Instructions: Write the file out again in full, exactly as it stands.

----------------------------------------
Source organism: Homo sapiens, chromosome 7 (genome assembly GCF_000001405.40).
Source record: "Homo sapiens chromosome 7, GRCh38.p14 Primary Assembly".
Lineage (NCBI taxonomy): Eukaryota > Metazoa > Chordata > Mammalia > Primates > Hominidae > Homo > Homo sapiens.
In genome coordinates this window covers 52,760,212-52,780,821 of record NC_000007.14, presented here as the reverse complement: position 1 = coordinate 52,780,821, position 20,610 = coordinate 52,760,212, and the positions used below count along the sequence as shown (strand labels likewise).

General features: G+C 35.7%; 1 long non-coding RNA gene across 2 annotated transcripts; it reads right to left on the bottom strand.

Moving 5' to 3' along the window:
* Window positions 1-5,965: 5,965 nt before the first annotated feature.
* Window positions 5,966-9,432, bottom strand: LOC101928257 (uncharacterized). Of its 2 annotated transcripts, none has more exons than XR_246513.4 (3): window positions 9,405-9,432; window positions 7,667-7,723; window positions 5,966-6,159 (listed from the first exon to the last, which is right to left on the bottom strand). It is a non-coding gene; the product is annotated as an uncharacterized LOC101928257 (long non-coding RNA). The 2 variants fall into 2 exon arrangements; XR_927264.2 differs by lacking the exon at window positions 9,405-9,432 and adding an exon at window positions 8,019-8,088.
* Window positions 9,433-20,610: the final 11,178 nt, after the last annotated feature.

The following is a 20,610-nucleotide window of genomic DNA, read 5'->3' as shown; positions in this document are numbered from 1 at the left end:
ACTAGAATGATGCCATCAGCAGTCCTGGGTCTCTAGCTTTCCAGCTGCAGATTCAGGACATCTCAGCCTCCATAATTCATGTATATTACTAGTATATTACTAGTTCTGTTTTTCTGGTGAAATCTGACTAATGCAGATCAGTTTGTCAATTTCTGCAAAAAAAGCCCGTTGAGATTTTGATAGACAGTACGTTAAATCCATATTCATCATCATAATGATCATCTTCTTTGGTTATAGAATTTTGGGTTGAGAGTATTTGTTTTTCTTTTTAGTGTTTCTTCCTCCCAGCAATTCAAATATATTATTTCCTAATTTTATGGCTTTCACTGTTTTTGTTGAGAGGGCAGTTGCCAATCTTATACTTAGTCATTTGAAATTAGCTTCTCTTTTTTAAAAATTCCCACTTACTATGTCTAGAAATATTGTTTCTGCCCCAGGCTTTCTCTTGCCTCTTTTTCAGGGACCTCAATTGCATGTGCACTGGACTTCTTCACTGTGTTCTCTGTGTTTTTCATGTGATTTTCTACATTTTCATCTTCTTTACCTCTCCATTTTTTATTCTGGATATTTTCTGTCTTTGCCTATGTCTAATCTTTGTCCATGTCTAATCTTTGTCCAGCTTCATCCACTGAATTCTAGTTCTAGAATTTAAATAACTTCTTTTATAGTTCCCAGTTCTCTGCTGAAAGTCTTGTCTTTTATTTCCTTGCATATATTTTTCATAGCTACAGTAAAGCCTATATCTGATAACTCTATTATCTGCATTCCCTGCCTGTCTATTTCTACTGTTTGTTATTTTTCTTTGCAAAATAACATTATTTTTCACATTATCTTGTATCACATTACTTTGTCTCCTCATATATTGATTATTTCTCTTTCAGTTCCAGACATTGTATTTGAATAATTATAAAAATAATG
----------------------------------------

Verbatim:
Source organism: Homo sapiens, chromosome 7 (genome assembly GCF_000001405.40).
Source record: "Homo sapiens chromosome 7, GRCh38.p14 Primary Assembly".
Lineage (NCBI taxonomy): Eukaryota > Metazoa > Chordata > Mammalia > Primates > Hominidae > Homo > Homo sapiens.
In genome coordinates this window covers 52,760,212-52,780,821 of record NC_000007.14, presented here as the reverse complement: position 1 = coordinate 52,780,821, position 20,610 = coordinate 52,760,212, and the positions used below count along the sequence as shown (strand labels likewise).

General features: G+C 35.7%; 1 long non-coding RNA gene across 2 annotated transcripts; it reads right to left on the bottom strand.

Moving 5' to 3' along the window:
* Window positions 1-5,965: 5,965 nt before the first annotated feature.
* Window positions 5,966-9,432, bottom strand: LOC101928257 (uncharacterized). Of its 2 annotated transcripts, none has more exons than XR_246513.4 (3): window positions 9,405-9,432; window positions 7,667-7,723; window positions 5,966-6,159 (listed from the first exon to the last, which is right to left on the bottom strand). It is a non-coding gene; the product is annotated as an uncharacterized LOC101928257 (long non-coding RNA). The 2 variants fall into 2 exon arrangements; XR_927264.2 differs by lacking the exon at window positions 9,405-9,432 and adding an exon at window positions 8,019-8,088.
* Window positions 9,433-20,610: the final 11,178 nt, after the last annotated feature.

The following is a 20,610-nucleotide window of genomic DNA, read 5'->3' as shown; positions in this document are numbered from 1 at the left end:
ACTAGAATGATGCCATCAGCAGTCCTGGGTCTCTAGCTTTCCAGCTGCAGATTCAGGACATCTCAGCCTCCATAATTCATGTATATTACTAGTATATTACTAGTTCTGTTTTTCTGGTGAAATCTGACTAATGCAGATCAGTTTGTCAATTTCTGCAAAAAAAGCCCGTTGAGATTTTGATAGACAGTACGTTAAATCCATATTCATCATCATAATGATCATCTTCTTTGGTTATAGAATTTTGGGTTGAGAGTATTTGTTTTTCTTTTTAGTGTTTCTTCCTCCCAGCAATTCAAATATATTATTTCCTAATTTTATGGCTTTCACTGTTTTTGTTGAGAGGGCAGTTGCCAATCTTATACTTAGTCATTTGAAATTAGCTTCTCTTTTTTAAAAATTCCCACTTACTATGTCTAGAAATATTGTTTCTGCCCCAGGCTTTCTCTTGCCTCTTTTTCAGGGACCTCAATTGCATGTGCACTGGACTTCTTCACTGTGTTCTCTGTGTTTTTCATGTGATTTTCTACATTTTCATCTTCTTTACCTCTCCATTTTTTATTCTGGATATTTTCTGTCTTTGCCTATGTCTAATCTTTGTCCATGTCTAATCTTTGTCCAGCTTCATCCACTGAATTCTAGTTCTAGAATTTAAATAACTTCTTTTATAGTTCCCAGTTCTCTGCTGAAAGTCTTGTCTTTTATTTCCTTGCATATATTTTTCATAGCTACAGTAAAGCCTATATCTGATAACTCTATTATCTGCATTCCCTGCCTGTCTATTTCTACTGTTTGTTATTTTTCTTTGCAAAATAACATTATTTTTCACATTATCTTGTATCACATTACTTTGTCTCCTCATATATTGATTATTTCTCTTTCAGTTCCAGACATTGTATTTGAATAATTATAAAAATAATG